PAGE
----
Wal-Mart Stores (NYSE:WMT) sells cheap clothes, Apple (NASDAQ:AAPL) sells expensive iPhones, and The Coca-Cola Company (NYSE:KO) sells the American Dream. But all three companies produce more of something else than any other American companies out there.
Power to the People
Wal-Mart Stores, Apple, and The Coca-Cola Company are going green. These three companies generate more on-site renewable electricity than other U.S. corporation.
In absolute terms, Wal-Mart Stores, is the undisputed leader. Its 174,835,668 kWh of annual green power use is enormous – it even beats out the Department of Energy. The big box retailer pulls power from biogas, solar, and wind sources .
Here's a quick video from Dave Ozmet, Wal-Mart's Director of Energy, explaining why he's proud of Wal-Mart's clean energy initiatives:
Wal-Mart Stores, has a goal of 100% renewable energy, and is both producing and purchasing power to meet its objectives. The company boasts 150 solar facilities across seven countries, 26 fuel cell installations in the U.S., and even installed a massive 1 MW wind turbine on-site at one of its California stores in 2012 .
The average solar-studded Wal-Mart supercenter boasts 1,500 panels, and the company has spearheaded several pilot projects examining how to make solar feasible in its snowier spots .
Apple isn't as power-hungry as Wal-Mart Stores,, so its smaller 101,506,667 annual kWh of green power use actually account for an impressive 16% of the computer company's total consumption .
The company has a goal of 100% renewable energy use, and achieved 75% in 2012. Considering it pulled just 35% of its power from clean sources in 2010, the company has made major headway in the past few years .
Apple powered up the largest end user-owned, on-site solar farm in the United States in 2012. The 100-acre, 20 MW North Carolina facility pushes its power to Apple's nearby data center, alongside a 10 MW fuel cell installation – which also holds the record of the largest non-utility fuel cell installation in the nation. Apple's data centers require loads of power, so its renewable energy investments are necessarily large .
We can all be thankful New Coke never caught on, but renewable Coke is something every soda drinker can celebrate. The Coca-Cola Company's Coca-Cola Refreshments subsidiary produces 41,328,558 kWh of renewable energy annual – equivalent to 5% of its total electricity demand .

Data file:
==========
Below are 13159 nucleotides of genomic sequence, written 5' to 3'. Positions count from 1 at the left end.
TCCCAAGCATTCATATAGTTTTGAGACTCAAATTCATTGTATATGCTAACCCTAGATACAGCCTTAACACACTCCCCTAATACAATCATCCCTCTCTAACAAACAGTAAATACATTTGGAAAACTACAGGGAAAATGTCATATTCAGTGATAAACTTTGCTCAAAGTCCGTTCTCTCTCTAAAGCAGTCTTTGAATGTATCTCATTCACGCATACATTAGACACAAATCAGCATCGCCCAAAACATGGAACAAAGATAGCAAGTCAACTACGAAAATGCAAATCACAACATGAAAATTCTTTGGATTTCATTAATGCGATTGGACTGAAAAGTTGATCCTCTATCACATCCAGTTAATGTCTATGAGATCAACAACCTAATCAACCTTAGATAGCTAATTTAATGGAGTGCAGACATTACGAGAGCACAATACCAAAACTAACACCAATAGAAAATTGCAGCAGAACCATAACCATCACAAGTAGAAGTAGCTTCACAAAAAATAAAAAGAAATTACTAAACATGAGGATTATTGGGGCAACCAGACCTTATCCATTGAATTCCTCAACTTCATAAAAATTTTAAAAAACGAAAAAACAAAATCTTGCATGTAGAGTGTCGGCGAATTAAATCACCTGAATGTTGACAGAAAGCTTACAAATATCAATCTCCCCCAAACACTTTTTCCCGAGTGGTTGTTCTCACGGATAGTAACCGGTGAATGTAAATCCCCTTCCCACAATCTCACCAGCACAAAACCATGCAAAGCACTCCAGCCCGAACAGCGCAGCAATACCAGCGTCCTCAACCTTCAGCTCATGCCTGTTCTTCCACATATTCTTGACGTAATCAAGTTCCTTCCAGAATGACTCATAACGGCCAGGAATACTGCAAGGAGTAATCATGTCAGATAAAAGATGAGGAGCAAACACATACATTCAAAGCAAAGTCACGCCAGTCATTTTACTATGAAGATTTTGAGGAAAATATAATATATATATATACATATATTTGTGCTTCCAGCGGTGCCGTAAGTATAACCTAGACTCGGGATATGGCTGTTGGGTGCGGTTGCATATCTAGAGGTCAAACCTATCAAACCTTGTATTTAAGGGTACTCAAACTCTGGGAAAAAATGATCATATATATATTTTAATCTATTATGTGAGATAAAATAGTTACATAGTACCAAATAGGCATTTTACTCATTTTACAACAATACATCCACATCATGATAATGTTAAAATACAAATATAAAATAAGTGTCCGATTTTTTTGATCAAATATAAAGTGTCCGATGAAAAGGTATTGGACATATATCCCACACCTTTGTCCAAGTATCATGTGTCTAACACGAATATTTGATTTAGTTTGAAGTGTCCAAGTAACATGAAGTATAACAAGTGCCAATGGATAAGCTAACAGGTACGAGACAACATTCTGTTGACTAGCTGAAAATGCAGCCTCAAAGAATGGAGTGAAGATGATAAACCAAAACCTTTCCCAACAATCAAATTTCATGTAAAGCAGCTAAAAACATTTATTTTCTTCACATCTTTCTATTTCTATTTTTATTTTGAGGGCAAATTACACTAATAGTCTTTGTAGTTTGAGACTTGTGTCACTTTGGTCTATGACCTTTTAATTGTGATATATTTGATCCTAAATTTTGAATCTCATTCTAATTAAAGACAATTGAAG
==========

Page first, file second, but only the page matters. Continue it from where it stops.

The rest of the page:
The Coca-Cola Company has a goal to reduce its carbon footprint 25% by 2020, and is literally digging through trash to do it. The beverage company has bought up the entire 6.5 MW biogas output of a landfill near its Atlanta, Georgia headquarters. The heat-and-power system provides electricity, steam, and chilled water to the company's beverage plant, cutting emissions equivalent to 4,000 households' annual electricity use .
Go Green to Make Green?
Wal-Mart Stores, Apple, and The Coca-Cola Company don't have much in common – but they all know a deal when they see one. Each of these companies is consumer-oriented, and their customers are demanding environmental efforts at unprecedented rates. By putting green projects on the ground, these three corporations are showing the world what they're about – and securing the future of not only the environment, but also a growing customer base.
Say Goodbye to "Made In China"
Going green is paying off for U.S. companies – and technological advancement plays a major role in their environmental efforts. For the first time since the early days of this country, we're in a position to dominate the global manufacturing landscape thanks to a single, revolutionary technology: 3D printing. Although this sounds like something out of a science fiction novel, 3D printing could be the most environmental innovation ever, and the success of 3D printing is already a foregone conclusion to many manufacturers around the world. The trick now is to identify the companies -- and thereby the stocks -- that will prevail in the battle for market share. To see the three companies that are currently positioned to do so, simply download our invaluable free report on the topic by clicking here now.
Justin Loiseau owns shares of Apple. The Motley Fool recommends Apple and Coca-Cola. The Motley Fool owns shares of Apple and Coca-Cola. Try any of our Foolish newsletter services free for 30 days. We Fools may not all hold the same opinions, but we all believe that considering a diverse range of insights makes us better investors. The Motley Fool has a disclosure policy.